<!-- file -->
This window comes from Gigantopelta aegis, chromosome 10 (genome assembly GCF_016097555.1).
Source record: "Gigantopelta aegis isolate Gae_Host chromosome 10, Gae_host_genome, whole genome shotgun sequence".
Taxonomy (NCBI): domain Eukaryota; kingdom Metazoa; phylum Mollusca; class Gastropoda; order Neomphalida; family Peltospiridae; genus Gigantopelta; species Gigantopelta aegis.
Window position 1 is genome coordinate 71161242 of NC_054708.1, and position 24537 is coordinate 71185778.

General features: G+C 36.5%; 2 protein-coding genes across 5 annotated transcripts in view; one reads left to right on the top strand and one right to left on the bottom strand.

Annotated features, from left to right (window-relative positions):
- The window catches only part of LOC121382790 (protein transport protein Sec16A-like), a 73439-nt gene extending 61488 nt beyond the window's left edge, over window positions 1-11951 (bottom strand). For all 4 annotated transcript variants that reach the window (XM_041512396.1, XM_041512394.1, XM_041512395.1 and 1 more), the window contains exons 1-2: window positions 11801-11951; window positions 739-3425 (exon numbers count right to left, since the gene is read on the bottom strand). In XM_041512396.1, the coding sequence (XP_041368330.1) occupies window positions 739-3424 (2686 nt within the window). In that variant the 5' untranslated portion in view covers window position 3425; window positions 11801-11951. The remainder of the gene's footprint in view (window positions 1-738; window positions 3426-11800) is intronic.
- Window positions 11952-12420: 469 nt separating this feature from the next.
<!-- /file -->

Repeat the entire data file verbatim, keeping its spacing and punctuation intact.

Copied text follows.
This window comes from Gigantopelta aegis, chromosome 10 (genome assembly GCF_016097555.1).
Source record: "Gigantopelta aegis isolate Gae_Host chromosome 10, Gae_host_genome, whole genome shotgun sequence".
Taxonomy (NCBI): domain Eukaryota; kingdom Metazoa; phylum Mollusca; class Gastropoda; order Neomphalida; family Peltospiridae; genus Gigantopelta; species Gigantopelta aegis.
Window position 1 is genome coordinate 71161242 of NC_054708.1, and position 24537 is coordinate 71185778.

General features: G+C 36.5%; 2 protein-coding genes across 5 annotated transcripts in view; one reads left to right on the top strand and one right to left on the bottom strand.

Annotated features, from left to right (window-relative positions):
- The window catches only part of LOC121382790 (protein transport protein Sec16A-like), a 73439-nt gene extending 61488 nt beyond the window's left edge, over window positions 1-11951 (bottom strand). For all 4 annotated transcript variants that reach the window (XM_041512396.1, XM_041512394.1, XM_041512395.1 and 1 more), the window contains exons 1-2: window positions 11801-11951; window positions 739-3425 (exon numbers count right to left, since the gene is read on the bottom strand). In XM_041512396.1, the coding sequence (XP_041368330.1) occupies window positions 739-3424 (2686 nt within the window). In that variant the 5' untranslated portion in view covers window position 3425; window positions 11801-11951. The remainder of the gene's footprint in view (window positions 1-738; window positions 3426-11800) is intronic.
- Window positions 11952-12420: 469 nt separating this feature from the next.